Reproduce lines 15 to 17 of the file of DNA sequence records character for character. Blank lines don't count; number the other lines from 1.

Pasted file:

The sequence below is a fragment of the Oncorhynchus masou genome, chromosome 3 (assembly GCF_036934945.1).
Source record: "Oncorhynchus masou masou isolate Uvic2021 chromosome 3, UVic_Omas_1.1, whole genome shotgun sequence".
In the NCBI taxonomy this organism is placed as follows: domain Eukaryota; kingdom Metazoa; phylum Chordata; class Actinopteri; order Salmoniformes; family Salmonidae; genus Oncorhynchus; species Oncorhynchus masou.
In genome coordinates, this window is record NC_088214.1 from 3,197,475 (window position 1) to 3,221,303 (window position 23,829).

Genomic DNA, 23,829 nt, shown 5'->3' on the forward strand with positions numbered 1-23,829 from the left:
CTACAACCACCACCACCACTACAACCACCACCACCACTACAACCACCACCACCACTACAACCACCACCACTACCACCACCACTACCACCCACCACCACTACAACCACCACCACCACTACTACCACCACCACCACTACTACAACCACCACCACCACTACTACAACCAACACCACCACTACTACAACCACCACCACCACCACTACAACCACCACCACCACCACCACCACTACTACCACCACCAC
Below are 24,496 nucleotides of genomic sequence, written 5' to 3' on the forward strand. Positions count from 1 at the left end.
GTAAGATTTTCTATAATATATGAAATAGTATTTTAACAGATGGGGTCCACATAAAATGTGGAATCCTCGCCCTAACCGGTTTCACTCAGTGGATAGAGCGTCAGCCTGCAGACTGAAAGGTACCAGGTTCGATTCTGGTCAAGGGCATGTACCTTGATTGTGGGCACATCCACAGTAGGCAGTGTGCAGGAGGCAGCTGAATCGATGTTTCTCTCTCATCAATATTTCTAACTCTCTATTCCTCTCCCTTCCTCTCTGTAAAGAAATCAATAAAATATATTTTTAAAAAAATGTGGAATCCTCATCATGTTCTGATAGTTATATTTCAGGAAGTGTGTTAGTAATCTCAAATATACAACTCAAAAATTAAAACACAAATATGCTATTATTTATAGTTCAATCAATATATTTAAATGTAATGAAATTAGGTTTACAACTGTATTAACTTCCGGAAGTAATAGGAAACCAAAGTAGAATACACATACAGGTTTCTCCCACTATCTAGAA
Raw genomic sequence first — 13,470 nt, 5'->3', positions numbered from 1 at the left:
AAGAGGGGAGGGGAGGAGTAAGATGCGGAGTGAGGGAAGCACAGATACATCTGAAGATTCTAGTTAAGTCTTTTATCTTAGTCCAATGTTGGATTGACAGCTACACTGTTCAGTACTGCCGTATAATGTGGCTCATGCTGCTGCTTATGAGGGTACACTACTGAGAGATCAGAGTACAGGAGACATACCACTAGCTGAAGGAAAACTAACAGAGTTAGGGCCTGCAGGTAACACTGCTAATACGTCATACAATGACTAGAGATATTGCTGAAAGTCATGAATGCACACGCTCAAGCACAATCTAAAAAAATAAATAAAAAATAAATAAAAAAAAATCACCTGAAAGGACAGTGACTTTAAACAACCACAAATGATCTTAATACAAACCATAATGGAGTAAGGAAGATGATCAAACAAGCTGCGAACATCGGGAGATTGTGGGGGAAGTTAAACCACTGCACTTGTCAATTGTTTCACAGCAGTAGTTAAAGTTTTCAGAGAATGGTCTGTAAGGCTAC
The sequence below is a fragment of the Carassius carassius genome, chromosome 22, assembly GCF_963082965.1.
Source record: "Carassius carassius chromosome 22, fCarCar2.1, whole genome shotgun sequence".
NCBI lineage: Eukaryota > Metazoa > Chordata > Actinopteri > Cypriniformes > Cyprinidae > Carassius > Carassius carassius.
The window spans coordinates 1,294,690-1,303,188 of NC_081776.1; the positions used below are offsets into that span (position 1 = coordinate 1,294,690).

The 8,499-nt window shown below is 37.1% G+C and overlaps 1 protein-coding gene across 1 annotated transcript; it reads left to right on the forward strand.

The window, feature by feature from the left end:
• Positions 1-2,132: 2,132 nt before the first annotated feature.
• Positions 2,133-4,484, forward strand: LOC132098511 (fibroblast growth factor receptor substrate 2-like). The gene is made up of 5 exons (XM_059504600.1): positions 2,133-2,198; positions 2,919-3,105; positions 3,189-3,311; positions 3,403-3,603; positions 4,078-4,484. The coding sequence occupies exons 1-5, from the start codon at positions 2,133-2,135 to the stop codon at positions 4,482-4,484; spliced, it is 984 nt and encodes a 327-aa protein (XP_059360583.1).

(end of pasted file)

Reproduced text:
The 8,499-nt window shown below is 37.1% G+C and overlaps 1 protein-coding gene across 1 annotated transcript; it reads left to right on the forward strand.

The window, feature by feature from the left end:
• Positions 1-2,132: 2,132 nt before the first annotated feature.